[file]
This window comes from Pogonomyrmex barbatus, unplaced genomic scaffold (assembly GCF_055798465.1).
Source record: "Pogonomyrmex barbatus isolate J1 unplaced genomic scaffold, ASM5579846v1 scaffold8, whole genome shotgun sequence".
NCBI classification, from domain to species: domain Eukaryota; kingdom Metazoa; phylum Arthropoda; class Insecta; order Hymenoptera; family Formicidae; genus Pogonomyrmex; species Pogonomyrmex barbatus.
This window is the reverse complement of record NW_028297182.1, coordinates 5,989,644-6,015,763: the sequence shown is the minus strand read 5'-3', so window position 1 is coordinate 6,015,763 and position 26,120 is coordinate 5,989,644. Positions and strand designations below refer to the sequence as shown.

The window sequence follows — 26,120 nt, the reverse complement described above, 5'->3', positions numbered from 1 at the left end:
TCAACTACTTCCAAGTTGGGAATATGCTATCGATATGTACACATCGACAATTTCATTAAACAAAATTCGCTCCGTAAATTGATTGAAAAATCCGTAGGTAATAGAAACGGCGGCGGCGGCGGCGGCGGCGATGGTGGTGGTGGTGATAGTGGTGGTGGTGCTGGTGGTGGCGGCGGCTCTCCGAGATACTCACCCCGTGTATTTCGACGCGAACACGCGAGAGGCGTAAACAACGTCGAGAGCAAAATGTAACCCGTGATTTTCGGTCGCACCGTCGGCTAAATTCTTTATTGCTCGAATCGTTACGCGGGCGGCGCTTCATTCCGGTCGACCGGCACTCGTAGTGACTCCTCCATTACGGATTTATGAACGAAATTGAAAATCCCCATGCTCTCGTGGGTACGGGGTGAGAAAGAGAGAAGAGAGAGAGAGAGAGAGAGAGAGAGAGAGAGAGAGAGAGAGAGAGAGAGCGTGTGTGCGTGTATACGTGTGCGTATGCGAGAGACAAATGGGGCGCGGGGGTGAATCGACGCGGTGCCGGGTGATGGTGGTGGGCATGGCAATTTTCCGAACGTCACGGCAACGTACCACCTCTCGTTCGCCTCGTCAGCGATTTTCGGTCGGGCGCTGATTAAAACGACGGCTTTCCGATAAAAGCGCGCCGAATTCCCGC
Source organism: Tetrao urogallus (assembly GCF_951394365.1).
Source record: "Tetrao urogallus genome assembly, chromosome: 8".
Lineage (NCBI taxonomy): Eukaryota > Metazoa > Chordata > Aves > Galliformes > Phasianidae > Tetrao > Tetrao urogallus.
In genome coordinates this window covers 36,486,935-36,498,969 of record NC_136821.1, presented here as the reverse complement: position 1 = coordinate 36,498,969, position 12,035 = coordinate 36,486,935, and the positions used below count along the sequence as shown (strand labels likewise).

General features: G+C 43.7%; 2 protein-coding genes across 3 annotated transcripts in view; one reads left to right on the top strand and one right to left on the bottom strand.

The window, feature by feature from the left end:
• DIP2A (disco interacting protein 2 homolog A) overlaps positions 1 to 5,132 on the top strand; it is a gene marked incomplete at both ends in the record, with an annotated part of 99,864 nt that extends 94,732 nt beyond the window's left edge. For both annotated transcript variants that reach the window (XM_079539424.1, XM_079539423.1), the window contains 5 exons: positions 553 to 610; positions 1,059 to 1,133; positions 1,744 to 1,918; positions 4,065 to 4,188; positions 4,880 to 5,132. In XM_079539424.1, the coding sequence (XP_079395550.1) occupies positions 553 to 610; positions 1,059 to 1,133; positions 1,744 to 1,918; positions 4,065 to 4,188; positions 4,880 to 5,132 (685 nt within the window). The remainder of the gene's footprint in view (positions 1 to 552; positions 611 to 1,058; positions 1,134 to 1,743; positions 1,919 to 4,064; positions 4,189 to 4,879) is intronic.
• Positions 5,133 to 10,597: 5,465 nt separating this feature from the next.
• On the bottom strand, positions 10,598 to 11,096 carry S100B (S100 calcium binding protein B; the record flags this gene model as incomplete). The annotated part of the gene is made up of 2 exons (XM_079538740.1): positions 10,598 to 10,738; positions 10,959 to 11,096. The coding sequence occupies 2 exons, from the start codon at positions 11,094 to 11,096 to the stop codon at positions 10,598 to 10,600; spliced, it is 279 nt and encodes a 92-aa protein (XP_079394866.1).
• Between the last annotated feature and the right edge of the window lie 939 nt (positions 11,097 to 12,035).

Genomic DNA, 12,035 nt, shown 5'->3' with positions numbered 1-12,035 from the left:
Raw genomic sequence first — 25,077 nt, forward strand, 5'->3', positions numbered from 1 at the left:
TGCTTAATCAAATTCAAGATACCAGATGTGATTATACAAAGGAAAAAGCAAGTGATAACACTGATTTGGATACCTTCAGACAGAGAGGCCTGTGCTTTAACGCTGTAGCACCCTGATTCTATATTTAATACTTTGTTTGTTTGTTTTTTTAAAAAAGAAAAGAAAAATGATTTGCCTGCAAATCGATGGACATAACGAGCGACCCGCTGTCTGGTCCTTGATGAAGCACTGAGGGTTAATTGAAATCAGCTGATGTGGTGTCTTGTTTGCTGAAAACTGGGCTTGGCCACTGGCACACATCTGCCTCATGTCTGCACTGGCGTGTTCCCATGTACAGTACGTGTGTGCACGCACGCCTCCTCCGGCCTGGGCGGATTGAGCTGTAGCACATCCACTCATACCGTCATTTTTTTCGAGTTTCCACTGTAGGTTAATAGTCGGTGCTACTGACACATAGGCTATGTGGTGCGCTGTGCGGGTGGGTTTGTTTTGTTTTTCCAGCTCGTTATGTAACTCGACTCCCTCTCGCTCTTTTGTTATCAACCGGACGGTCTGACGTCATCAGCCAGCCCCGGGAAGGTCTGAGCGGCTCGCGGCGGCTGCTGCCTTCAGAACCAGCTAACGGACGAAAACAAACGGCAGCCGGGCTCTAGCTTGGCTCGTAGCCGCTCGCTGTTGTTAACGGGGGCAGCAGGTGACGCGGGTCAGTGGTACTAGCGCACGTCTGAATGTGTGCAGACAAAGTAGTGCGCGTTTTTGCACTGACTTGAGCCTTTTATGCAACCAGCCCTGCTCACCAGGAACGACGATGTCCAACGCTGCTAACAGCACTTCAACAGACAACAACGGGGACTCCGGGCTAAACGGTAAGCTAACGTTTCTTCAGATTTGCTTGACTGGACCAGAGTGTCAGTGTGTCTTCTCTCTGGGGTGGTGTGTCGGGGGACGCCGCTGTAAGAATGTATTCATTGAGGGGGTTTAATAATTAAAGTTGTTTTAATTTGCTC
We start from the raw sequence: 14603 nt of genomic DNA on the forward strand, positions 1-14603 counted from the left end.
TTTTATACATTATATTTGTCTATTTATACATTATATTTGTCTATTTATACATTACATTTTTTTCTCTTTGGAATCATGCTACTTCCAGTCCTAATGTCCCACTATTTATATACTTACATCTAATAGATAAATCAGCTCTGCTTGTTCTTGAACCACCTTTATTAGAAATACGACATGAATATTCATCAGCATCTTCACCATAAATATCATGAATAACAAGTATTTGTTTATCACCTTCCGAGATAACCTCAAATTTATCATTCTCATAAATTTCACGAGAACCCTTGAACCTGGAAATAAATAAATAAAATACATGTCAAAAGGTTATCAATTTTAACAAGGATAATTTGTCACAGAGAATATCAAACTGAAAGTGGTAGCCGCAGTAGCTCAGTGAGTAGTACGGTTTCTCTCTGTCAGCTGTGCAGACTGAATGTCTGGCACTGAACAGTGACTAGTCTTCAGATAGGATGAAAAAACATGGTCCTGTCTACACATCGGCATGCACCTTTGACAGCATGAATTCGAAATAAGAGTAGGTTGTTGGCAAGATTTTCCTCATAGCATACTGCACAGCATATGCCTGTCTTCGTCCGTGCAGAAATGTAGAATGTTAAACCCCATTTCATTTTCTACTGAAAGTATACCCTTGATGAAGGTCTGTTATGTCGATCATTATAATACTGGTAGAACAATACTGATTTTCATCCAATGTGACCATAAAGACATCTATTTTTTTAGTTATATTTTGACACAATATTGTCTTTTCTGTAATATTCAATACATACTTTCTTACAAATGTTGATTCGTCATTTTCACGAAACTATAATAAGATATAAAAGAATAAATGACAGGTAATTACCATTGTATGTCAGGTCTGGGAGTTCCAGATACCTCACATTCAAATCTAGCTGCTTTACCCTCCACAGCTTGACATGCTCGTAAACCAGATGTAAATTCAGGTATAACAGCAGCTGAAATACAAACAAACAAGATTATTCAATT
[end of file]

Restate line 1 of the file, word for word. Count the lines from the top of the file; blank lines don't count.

This window comes from Pogonomyrmex barbatus, unplaced genomic scaffold (assembly GCF_055798465.1).